Madewell Brown

Written by Rick Collignon
Review by Nan Curnutt

When Obie Poole, a retired Negro League baseball player from the ’20s, met Rachael Poole, he knew this orphan girl had to be the granddaughter of his old friend and baseball teammate, Madewell Brown. Rachael enjoyed the stories the old man told her of her supposed grandfather and his team, but she didn’t really believe them. The stories kept changing. Nevertheless, she was drawn to this old man and his tales of past glory days.

Ruffino Trujillo called his estranged son, Cipriano, to his deathbed to tell him the story of a black man, Madewell Brown, who visited their small town when Ruffino was a boy. After Ruffino died, Cipriano found an unmailed letter in his belongings. He decided to mail it unopened. The recollections of these two men would change the lives of those they loved.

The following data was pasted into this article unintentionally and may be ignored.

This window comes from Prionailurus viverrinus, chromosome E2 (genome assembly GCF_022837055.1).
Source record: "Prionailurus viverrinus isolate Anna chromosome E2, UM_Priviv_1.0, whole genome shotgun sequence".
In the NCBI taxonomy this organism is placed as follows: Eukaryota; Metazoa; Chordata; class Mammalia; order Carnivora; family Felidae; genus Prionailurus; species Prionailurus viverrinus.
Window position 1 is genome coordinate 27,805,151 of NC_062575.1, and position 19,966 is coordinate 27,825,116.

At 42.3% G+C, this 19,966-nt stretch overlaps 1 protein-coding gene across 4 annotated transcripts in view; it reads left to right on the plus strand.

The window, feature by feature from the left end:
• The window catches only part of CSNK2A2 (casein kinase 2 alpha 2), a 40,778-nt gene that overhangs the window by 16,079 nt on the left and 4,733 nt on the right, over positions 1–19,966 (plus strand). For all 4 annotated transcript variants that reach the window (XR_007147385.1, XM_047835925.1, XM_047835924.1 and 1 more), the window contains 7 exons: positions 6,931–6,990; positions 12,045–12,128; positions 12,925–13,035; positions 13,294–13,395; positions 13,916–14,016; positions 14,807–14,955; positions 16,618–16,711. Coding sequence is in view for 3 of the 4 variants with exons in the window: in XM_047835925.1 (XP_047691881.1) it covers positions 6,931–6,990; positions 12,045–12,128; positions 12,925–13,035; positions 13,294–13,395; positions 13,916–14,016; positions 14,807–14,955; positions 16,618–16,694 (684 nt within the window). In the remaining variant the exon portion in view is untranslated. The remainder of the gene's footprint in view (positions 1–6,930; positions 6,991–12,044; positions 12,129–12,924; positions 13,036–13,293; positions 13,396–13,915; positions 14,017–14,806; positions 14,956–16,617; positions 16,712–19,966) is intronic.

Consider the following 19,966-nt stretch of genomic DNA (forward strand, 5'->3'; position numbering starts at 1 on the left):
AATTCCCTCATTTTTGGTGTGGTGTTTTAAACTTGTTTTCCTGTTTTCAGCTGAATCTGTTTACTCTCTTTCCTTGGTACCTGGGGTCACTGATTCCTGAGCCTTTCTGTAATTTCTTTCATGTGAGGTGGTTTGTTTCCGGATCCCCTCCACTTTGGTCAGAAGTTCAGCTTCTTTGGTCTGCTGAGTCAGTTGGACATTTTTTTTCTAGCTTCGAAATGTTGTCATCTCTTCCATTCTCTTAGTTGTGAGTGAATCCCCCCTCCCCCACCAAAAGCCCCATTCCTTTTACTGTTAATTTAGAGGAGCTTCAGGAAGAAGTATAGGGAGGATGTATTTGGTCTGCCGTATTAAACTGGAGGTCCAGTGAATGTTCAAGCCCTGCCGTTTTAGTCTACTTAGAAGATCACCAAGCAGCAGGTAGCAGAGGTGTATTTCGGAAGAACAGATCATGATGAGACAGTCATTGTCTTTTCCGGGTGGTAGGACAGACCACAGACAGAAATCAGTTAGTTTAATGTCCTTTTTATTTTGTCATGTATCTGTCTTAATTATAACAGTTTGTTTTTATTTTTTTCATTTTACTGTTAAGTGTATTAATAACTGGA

Set in the 1990s, this is the fourth novel in Collignon’s Guadalupe series. His descriptive, clear prose propels the reader into the midst of each setting. For example, he describes how the splatter of chicken grease jumps from a boiling pot to burn a hand, or how a soft breeze, like a breath, moves across sage. Collignon places his audience in the minds of many of the story’s characters, allowing them to see the complexity within. Each character is human and imperfect, but even the worst are compelling in their own way. This story of love and redemption shows how the smallest acts can alter many lives. Highly recommended.